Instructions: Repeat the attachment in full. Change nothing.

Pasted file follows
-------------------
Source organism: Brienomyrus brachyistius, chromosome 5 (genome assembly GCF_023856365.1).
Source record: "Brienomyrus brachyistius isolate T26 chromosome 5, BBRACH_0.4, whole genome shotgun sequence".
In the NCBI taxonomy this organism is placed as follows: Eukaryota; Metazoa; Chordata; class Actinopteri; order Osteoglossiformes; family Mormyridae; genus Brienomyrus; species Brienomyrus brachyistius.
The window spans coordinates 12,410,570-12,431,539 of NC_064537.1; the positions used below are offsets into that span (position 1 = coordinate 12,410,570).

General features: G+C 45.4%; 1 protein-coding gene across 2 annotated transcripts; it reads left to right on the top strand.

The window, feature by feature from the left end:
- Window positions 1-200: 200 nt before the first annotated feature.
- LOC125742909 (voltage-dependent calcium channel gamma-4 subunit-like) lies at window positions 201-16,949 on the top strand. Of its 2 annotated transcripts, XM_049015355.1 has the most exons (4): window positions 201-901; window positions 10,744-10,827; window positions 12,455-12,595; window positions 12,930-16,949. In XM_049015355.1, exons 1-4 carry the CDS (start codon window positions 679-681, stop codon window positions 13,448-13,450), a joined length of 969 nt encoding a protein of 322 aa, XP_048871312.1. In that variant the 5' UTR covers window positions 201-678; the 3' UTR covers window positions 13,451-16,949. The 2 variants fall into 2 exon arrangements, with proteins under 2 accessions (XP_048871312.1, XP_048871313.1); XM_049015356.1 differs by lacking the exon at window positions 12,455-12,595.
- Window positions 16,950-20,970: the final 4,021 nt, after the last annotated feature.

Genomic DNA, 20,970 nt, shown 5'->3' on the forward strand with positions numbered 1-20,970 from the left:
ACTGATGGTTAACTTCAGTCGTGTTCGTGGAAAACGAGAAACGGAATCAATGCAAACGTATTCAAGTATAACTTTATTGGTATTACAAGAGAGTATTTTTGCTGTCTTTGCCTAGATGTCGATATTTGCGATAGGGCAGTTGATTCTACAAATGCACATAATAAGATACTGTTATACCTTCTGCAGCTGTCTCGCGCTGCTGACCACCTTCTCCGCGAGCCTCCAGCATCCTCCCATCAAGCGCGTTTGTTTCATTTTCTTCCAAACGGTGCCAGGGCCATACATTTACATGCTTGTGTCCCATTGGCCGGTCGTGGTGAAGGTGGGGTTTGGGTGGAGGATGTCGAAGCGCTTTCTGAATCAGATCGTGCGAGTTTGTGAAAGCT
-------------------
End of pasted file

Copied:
Source organism: Brienomyrus brachyistius, chromosome 5 (genome assembly GCF_023856365.1).
Source record: "Brienomyrus brachyistius isolate T26 chromosome 5, BBRACH_0.4, whole genome shotgun sequence".
In the NCBI taxonomy this organism is placed as follows: Eukaryota; Metazoa; Chordata; class Actinopteri; order Osteoglossiformes; family Mormyridae; genus Brienomyrus; species Brienomyrus brachyistius.
The window spans coordinates 12,410,570-12,431,539 of NC_064537.1; the positions used below are offsets into that span (position 1 = coordinate 12,410,570).

General features: G+C 45.4%; 1 protein-coding gene across 2 annotated transcripts; it reads left to right on the top strand.

The window, feature by feature from the left end:
- Window positions 1-200: 200 nt before the first annotated feature.
- LOC125742909 (voltage-dependent calcium channel gamma-4 subunit-like) lies at window positions 201-16,949 on the top strand. Of its 2 annotated transcripts, XM_049015355.1 has the most exons (4): window positions 201-901; window positions 10,744-10,827; window positions 12,455-12,595; window positions 12,930-16,949. In XM_049015355.1, exons 1-4 carry the CDS (start codon window positions 679-681, stop codon window positions 13,448-13,450), a joined length of 969 nt encoding a protein of 322 aa, XP_048871312.1. In that variant the 5' UTR covers window positions 201-678; the 3' UTR covers window positions 13,451-16,949. The 2 variants fall into 2 exon arrangements, with proteins under 2 accessions (XP_048871312.1, XP_048871313.1); XM_049015356.1 differs by lacking the exon at window positions 12,455-12,595.
- Window positions 16,950-20,970: the final 4,021 nt, after the last annotated feature.

Genomic DNA, 20,970 nt, shown 5'->3' on the forward strand with positions numbered 1-20,970 from the left:
ACTGATGGTTAACTTCAGTCGTGTTCGTGGAAAACGAGAAACGGAATCAATGCAAACGTATTCAAGTATAACTTTATTGGTATTACAAGAGAGTATTTTTGCTGTCTTTGCCTAGATGTCGATATTTGCGATAGGGCAGTTGATTCTACAAATGCACATAATAAGATACTGTTATACCTTCTGCAGCTGTCTCGCGCTGCTGACCACCTTCTCCGCGAGCCTCCAGCATCCTCCCATCAAGCGCGTTTGTTTCATTTTCTTCCAAACGGTGCCAGGGCCATACATTTACATGCTTGTGTCCCATTGGCCGGTCGTGGTGAAGGTGGGGTTTGGGTGGAGGATGTCGAAGCGCTTTCTGAATCAGATCGTGCGAGTTTGTGAAAGCT